MMOG models (massively multi-player online gaming)
Already popular with adults, new MMOG models have been developed with kids in mind. Launched in 2009, 10Vox Entertainment’s Tracksters features an exciting racing performance vehicle model while Upper Deck’s Huntik:Seekers and Treasures is a new adventure gaming model. Both brands combine offline products such as trading cards with companion online worlds where players actively engage with from four to eight gamers online.
TechnoSource’s Printies is a new product that encourages kids to create, design and make their own personalized 3-D collectible stuffed toy using a PC, an inkjet printer and special patent-pending Printies fabric sheets. FAMPS (Feelings, Attitudes, Moods, Personality) for girls, and U-Create Games and U-Create Music products from Mattel’s Radica division, also use CD-ROM-based applications to unlock online fun and games.
Available on a number of popular websites, players can engage in gaming for either free or pay-as-you-go models. Through single micro-transactions, players can purchase individual components to enhance their avatar – a visual “handle” or display appearance – as well as other web upgrades designed to enhance play. Premium models provide exclusive access to expanded areas of virtual worlds such as Mattel’s UB Funkeys, Dora Explorer Girls, and Barbiegirls.com.
In a different twist, Disney Fairies Clickables from Disney and TechnoSource offer an offline product—a charm bracelet—which uploads micro-currency accessories (generally under $9.95, with many priced at $1 or $2) to the virtual world. Insiders expect this model to be expanded in 2010.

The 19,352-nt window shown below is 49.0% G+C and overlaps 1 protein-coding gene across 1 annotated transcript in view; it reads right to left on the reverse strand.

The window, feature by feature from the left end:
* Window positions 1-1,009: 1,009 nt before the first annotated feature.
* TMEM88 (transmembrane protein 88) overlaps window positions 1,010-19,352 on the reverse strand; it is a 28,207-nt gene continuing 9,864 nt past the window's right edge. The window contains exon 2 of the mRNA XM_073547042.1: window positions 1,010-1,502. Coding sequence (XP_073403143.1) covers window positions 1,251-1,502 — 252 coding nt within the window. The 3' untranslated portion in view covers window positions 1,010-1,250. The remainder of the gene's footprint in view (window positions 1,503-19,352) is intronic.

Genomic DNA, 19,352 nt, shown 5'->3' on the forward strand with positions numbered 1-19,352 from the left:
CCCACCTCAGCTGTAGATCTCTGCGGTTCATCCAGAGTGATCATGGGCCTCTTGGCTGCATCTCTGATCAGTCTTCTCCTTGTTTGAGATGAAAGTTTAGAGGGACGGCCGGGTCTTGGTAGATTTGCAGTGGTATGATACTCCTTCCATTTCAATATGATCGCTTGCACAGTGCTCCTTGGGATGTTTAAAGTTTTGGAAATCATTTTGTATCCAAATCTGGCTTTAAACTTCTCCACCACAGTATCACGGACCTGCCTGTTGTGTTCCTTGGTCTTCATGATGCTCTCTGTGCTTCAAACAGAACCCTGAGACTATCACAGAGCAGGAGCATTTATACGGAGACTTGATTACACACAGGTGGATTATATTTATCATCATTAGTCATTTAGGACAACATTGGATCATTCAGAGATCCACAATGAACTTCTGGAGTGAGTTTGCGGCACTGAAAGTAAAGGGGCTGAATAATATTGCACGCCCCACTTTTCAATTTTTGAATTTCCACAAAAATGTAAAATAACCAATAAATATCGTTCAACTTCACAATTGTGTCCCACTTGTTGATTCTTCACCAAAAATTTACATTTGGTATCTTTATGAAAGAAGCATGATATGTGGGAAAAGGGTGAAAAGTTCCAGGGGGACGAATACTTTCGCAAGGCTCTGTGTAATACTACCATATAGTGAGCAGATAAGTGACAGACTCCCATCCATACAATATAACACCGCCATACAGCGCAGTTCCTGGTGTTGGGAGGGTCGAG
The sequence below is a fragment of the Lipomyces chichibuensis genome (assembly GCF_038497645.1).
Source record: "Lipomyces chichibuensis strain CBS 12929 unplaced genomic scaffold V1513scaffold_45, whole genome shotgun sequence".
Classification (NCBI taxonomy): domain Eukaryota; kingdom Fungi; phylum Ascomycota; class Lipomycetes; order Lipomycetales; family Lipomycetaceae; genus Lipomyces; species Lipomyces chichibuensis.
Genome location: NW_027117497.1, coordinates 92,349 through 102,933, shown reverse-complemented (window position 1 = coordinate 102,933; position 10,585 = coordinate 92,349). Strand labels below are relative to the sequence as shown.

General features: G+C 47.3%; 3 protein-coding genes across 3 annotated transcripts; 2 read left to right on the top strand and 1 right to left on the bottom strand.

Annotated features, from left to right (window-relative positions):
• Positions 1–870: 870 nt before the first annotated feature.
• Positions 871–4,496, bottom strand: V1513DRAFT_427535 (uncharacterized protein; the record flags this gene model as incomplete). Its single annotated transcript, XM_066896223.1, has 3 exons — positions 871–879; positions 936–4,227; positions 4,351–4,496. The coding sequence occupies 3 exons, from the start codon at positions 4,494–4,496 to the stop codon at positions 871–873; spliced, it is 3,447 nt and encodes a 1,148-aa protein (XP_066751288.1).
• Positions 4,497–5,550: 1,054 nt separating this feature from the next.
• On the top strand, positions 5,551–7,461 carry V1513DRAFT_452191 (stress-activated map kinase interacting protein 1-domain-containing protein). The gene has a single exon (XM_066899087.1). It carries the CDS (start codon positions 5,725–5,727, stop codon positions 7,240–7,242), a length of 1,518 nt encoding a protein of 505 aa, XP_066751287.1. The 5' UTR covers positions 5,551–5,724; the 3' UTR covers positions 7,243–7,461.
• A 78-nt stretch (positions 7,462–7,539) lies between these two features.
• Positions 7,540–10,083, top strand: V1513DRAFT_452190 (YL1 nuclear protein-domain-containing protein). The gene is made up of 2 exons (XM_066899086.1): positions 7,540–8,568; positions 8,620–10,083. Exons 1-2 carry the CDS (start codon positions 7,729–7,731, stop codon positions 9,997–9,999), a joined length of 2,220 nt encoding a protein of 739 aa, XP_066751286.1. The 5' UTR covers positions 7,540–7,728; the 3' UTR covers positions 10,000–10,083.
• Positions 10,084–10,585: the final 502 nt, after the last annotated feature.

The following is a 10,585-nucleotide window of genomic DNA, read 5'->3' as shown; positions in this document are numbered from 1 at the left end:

“While some online games are absolutely finding success incorporating micro-transactions as a model, Disney takes a different approach for our virtual worlds, allowing kids to earn in-game currencies instead as a reward for gameplay,” said Courtney Simmons, vice president, communications, Disney Interactive Media Group.
“In virtual worlds like Toontown Online and Club Penguin, items like jelly beans and coins provide kids with an opportunity to earn and spend virtual currency as members of those communities, that isn’t tied to real money transactions.”
In addition to these overarching trends, there are a number of particularly innovative models deserving of special attention. Topps 3D Live Sports trading cards use augmented reality – a technology where real images are combined with virtual ones. When positioned in front of a webcam, the cards project a three-dimensional avatar of the sports player on the computer screen. When the card is rotated, the figure rotates in full perspective. The player can actually be seen playing his or her position as pitcher, outfielder, quarterback, receiver, kicker, etc.
This introduction will appeal to both adult and kid collectors and is expected to help re-energize sluggish sports trading card sales.
Future online enhancements will include more sophisticated augmented reality models, holographic imaging and touch screen applications. New products will also allow kids to access Wifi connections to power their portable digital devices. Video gaming models and handheld games that offer instant feedback and interaction will increasingly yield toys and games with hybrid capabilities.
As these exciting technologies make their way into children’s products during 2010, online virtual worlds will dazzle kids of all ages as they deepen their engagement with popular brands.